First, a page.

While the national parks are the undeniable stars of the American nature conservation show, there are also quite a lot of state parks that are equally as—and sometimes even more—spectacular. These often-underrated gems are found all over the country, from the canyons of Utah to the hills of Virginia, from the Southern California deserts to the wilds of Maine. Below, you’ll find a selection of the absolute best state parks in America.
- 11 Best State Parks in America
- 1. Anza-Borrego Desert State Park, California
- 2. Baxter State Park, Maine
- 3. Grayson Highlands State Park, Virginia
- 4. Dead Horse Point State Park, Utah
- 5. Palo Duro Canyon State Park, Texas
- 6. Valley of Fire State Park, Nevada
- 7. Franconia Notch State Park, New Hampshire
- 8. Na Pali Coast State Wilderness Park, Hawaii
- 9. Custer State Park, South Dakota
- 10. Chugach State Park, Alaska
- 11. Julia Pfeiffer Burns State Park, California
11 Best State Parks in America
As of 2017, there are more than 10,000 state park areas. Just let that sink in for a second. And compare it with the meagre 59 national parks in America. Moreover, almost 800 million people visit state parks each year, which is more than double the visitation numbers of the entire National Park Service system, whose 2016 total stood at 330+ million visitors.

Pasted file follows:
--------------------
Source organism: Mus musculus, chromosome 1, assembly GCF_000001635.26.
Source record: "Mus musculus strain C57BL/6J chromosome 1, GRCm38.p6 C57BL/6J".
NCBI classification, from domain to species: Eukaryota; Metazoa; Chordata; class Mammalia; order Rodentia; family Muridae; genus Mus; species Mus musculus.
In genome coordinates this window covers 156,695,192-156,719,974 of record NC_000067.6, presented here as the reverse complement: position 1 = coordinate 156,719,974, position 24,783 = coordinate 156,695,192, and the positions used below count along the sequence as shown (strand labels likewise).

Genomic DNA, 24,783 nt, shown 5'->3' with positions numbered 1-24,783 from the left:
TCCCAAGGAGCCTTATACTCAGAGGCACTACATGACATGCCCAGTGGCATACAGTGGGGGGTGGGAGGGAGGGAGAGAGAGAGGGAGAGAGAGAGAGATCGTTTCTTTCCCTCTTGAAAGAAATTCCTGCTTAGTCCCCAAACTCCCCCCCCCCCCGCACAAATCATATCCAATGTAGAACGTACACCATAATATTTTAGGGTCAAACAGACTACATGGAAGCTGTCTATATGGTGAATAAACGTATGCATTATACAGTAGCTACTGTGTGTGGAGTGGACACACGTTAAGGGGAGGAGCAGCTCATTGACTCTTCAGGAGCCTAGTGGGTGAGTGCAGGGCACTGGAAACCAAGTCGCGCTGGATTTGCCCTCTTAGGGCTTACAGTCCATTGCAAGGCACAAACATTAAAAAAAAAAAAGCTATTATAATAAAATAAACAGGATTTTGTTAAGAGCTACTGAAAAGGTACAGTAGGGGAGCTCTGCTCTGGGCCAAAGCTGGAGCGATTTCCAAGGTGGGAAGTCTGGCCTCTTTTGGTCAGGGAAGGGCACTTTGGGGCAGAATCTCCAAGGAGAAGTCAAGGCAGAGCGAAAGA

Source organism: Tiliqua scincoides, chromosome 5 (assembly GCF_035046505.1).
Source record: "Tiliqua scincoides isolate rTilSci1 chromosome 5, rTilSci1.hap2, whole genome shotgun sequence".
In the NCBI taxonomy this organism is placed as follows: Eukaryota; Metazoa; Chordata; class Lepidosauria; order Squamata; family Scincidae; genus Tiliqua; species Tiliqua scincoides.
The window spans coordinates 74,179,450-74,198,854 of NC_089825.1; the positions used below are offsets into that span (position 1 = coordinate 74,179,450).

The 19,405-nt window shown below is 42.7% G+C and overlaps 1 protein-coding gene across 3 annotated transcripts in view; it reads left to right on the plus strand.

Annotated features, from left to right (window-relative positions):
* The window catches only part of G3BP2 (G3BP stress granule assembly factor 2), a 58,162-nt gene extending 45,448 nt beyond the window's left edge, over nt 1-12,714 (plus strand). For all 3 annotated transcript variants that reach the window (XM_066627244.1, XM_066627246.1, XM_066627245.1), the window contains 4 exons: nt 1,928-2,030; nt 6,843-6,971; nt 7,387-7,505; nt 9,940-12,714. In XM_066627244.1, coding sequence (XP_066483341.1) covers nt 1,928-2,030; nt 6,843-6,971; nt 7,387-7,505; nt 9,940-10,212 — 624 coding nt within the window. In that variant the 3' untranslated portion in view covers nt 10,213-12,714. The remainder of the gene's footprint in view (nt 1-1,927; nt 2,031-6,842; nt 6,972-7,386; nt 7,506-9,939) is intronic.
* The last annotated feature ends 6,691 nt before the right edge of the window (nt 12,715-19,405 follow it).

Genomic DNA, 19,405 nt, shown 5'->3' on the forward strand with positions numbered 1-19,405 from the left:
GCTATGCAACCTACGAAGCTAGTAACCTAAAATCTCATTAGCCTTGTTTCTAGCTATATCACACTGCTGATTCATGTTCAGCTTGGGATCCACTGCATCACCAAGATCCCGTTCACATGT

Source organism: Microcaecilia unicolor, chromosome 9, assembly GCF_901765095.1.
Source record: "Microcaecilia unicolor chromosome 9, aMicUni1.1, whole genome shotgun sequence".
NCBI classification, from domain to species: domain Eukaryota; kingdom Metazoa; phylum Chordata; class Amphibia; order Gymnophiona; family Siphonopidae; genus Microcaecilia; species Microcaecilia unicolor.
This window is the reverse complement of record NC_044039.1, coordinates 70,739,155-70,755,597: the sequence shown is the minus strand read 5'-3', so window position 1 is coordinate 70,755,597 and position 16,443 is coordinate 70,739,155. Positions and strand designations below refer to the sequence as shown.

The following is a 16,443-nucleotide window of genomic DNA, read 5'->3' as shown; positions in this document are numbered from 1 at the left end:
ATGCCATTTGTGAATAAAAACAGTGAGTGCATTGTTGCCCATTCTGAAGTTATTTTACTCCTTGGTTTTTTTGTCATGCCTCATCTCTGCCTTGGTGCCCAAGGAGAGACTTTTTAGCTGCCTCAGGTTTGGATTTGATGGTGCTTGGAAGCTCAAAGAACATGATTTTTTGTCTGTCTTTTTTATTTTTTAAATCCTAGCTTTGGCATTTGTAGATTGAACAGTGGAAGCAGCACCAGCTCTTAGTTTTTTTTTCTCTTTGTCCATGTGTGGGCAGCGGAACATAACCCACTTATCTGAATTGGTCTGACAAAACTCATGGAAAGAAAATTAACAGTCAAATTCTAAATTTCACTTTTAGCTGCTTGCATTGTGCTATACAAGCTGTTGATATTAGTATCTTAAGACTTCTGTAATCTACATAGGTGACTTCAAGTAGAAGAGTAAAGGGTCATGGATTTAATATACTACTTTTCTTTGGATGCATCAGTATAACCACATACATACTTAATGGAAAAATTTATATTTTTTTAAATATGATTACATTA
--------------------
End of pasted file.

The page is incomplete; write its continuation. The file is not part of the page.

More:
You all know that I absolutely love America’s national parks—I honestly think it’s the greatest and most varied collection of preservation areas on Earth—, but let’s not forget that there are also countless amazing state parks in America. And those places are exactly what I want to highlight in this post. Many of the best state parks in America lie surprisingly close to your home, near large cities and only a short drive from your vacation destination.
Although it’s the national parks that get all the spotlight, it’s often the state parks where families, friends and couples go for weekend outings. Whether it’s for a Saturday hike, a Sunday picnic or an overnight camping trip, the state parks in America might just be more closely interwoven with people’s everyday life than their national cousins
1. Anza-Borrego Desert State Park, California
The second-largest state park in the contiguous United States, Anza-Borrego Desert State Park encompasses no fewer than 600,000 acres (2,428 km2) of desert plains, washes and mountain ranges in Southern California.
It’s a designated International Dark Sky Park, a place that’s fantastic to explore on foot, bike or horseback during the day and truly phenomenal at night. The park lies less than two hours from San Diego and is best visited in spring, when an explosion of wildflowers colors the desert in all kinds of yellows, reds, oranges, purples and blues.
Combine with: Joshua Tree National Park
2. Baxter State Park, Maine
Located in the wild heart of Maine, Baxter State Park is where you’ll find Mount Katahdin, the state’s highest mountain and the legendary endpoint (or starting point) of the Appalachian Trail. Various mountains, pristine forests, and countless lakes, pond and rivers characterize the landscape of this remote park.